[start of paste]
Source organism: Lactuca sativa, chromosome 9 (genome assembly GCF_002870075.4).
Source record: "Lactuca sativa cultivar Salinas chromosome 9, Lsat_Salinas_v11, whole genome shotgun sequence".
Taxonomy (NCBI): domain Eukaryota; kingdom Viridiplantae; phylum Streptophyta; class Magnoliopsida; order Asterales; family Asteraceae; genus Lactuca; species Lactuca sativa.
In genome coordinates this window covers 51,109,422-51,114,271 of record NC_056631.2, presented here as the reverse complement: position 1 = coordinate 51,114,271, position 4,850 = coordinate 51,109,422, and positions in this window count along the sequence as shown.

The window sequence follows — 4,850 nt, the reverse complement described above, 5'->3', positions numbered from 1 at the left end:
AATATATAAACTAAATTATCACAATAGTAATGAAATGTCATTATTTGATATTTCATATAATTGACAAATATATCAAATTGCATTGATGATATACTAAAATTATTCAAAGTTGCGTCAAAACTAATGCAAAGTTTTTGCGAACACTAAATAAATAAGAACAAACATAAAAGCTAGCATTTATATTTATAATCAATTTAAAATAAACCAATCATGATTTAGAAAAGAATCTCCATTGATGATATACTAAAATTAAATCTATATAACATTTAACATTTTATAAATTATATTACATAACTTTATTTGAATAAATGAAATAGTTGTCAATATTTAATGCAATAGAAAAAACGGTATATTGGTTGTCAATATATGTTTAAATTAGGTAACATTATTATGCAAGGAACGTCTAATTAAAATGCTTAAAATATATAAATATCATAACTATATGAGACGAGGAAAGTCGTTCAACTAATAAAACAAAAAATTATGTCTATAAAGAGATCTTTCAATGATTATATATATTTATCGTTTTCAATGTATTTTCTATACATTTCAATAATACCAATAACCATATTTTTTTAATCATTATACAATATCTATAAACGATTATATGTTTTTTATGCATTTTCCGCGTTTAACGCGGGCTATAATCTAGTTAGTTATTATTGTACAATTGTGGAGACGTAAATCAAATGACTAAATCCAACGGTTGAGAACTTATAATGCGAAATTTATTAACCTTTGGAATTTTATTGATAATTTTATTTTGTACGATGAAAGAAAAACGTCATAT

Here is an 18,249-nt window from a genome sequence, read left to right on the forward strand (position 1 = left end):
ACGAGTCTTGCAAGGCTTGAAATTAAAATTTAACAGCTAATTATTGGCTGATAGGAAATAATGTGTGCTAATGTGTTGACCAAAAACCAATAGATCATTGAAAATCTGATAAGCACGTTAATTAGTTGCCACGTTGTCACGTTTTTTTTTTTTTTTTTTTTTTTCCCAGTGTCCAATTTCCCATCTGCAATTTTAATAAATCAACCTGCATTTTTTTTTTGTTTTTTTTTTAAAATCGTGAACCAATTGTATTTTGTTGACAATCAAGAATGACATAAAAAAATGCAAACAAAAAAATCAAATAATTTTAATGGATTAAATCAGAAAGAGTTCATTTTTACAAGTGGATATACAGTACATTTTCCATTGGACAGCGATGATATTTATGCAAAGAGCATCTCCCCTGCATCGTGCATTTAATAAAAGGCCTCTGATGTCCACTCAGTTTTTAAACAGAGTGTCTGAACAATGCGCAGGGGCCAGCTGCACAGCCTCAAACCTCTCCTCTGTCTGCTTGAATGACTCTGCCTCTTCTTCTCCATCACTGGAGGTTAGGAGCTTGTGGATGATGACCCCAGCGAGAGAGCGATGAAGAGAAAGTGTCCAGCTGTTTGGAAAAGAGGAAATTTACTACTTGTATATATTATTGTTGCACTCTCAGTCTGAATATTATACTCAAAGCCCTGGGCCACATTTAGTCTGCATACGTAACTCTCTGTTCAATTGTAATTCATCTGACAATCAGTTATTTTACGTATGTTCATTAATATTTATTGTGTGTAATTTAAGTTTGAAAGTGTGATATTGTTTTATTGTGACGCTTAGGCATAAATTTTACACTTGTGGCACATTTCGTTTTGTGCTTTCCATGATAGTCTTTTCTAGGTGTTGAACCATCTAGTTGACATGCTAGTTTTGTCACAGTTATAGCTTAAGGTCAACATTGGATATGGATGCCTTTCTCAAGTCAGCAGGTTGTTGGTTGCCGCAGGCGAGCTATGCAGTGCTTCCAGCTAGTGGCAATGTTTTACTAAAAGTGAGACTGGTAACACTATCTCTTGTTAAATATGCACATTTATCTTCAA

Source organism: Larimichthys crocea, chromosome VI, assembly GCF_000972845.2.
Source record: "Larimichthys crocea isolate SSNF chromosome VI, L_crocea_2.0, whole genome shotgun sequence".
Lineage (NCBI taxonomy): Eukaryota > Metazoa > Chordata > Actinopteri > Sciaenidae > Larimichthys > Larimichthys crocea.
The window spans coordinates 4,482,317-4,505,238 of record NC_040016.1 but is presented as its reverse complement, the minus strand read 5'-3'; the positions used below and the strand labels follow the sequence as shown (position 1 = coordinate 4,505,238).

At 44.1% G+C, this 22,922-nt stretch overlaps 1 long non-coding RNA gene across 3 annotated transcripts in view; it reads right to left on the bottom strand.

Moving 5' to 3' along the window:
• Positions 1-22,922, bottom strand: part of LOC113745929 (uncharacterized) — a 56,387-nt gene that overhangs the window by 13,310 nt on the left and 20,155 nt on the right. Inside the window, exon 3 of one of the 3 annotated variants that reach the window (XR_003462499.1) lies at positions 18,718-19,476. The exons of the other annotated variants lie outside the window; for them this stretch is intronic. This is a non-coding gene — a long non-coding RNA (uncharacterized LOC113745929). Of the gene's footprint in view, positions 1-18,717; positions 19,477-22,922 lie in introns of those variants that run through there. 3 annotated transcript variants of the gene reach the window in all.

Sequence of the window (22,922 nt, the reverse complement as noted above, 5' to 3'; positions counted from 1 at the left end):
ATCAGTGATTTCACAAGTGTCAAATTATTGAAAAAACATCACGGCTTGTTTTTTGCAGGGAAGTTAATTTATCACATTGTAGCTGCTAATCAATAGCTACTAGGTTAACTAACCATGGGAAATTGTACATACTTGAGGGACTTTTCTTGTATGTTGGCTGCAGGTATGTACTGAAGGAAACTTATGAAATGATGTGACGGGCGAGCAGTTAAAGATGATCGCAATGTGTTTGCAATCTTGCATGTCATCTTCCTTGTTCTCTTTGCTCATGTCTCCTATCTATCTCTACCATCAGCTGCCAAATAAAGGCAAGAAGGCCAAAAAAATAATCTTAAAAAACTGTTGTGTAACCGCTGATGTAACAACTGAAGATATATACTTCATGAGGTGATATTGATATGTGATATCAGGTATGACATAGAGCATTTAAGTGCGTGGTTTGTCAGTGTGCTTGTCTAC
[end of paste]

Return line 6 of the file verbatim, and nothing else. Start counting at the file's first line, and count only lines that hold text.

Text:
AATATATAAACTAAATTATCACAATAGTAATGAAATGTCATTATTTGATATTTCATATAATTGACAAATATATCAAATTGCATTGATGATATACTAAAATTATTCAAAGTTGCGTCAAAACTAATGCAAAGTTTTTGCGAACACTAAATAAATAAGAACAAACATAAAAGCTAGCATTTATATTTATAATCAATTTAAAATAAACCAATCATGATTTAGAAAAGAATCTCCATTGATGATATACTAAAATTAAATCTATATAACATTTAACATTTTATAAATTATATTACATAACTTTATTTGAATAAATGAAATAGTTGTCAATATTTAATGCAATAGAAAAAACGGTATATTGGTTGTCAATATATGTTTAAATTAGGTAACATTATTATGCAAGGAACGTCTAATTAAAATGCTTAAAATATATAAATATCATAACTATATGAGACGAGGAAAGTCGTTCAACTAATAAAACAAAAAATTATGTCTATAAAGAGATCTTTCAATGATTATATATATTTATCGTTTTCAATGTATTTTCTATACATTTCAATAATACCAATAACCATATTTTTTTAATCATTATACAATATCTATAAACGATTATATGTTTTTTATGCATTTTCCGCGTTTAACGCGGGCTATAATCTAGTTAGTTATTATTGTACAATTGTGGAGACGTAAATCAAATGACTAAATCCAACGGTTGAGAACTTATAATGCGAAATTTATTAACCTTTGGAATTTTATTGATAATTTTATTTTGTACGATGAAAGAAAAACGTCATAT